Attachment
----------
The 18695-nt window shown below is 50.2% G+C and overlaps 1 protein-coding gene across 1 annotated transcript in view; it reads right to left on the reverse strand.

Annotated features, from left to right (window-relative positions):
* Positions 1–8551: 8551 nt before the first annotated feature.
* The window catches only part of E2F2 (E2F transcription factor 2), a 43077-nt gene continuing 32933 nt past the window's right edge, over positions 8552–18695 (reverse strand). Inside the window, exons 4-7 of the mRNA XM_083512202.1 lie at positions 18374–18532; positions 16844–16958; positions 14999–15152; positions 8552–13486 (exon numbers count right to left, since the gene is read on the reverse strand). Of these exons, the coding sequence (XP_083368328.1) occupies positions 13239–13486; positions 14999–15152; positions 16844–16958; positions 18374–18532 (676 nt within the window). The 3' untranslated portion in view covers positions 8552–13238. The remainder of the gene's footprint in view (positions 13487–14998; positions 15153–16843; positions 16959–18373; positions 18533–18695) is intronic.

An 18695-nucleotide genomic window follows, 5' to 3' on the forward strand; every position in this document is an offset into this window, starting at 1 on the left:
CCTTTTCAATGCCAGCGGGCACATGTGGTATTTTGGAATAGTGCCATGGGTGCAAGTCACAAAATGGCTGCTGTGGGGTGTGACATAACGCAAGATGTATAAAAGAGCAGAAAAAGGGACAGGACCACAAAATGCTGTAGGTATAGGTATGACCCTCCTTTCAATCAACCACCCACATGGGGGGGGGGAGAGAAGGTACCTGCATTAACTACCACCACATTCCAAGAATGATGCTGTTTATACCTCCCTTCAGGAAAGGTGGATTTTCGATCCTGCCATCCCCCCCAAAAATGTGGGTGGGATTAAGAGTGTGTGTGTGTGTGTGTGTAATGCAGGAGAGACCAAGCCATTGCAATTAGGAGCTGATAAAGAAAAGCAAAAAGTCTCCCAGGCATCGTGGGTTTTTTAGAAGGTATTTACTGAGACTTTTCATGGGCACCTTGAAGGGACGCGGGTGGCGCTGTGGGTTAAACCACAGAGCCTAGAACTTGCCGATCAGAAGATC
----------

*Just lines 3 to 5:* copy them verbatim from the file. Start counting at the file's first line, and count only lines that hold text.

* Positions 1–8551: 8551 nt before the first annotated feature.
* The window catches only part of E2F2 (E2F transcription factor 2), a 43077-nt gene continuing 32933 nt past the window's right edge, over positions 8552–18695 (reverse strand). Inside the window, exons 4-7 of the mRNA XM_083512202.1 lie at positions 18374–18532; positions 16844–16958; positions 14999–15152; positions 8552–13486 (exon numbers count right to left, since the gene is read on the reverse strand). Of these exons, the coding sequence (XP_083368328.1) occupies positions 13239–13486; positions 14999–15152; positions 16844–16958; positions 18374–18532 (676 nt within the window). The 3' untranslated portion in view covers positions 8552–13238. The remainder of the gene's footprint in view (positions 13487–14998; positions 15153–16843; positions 16959–18373; positions 18533–18695) is intronic.

An 18695-nucleotide genomic window follows, 5' to 3' on the forward strand; every position in this document is an offset into this window, starting at 1 on the left: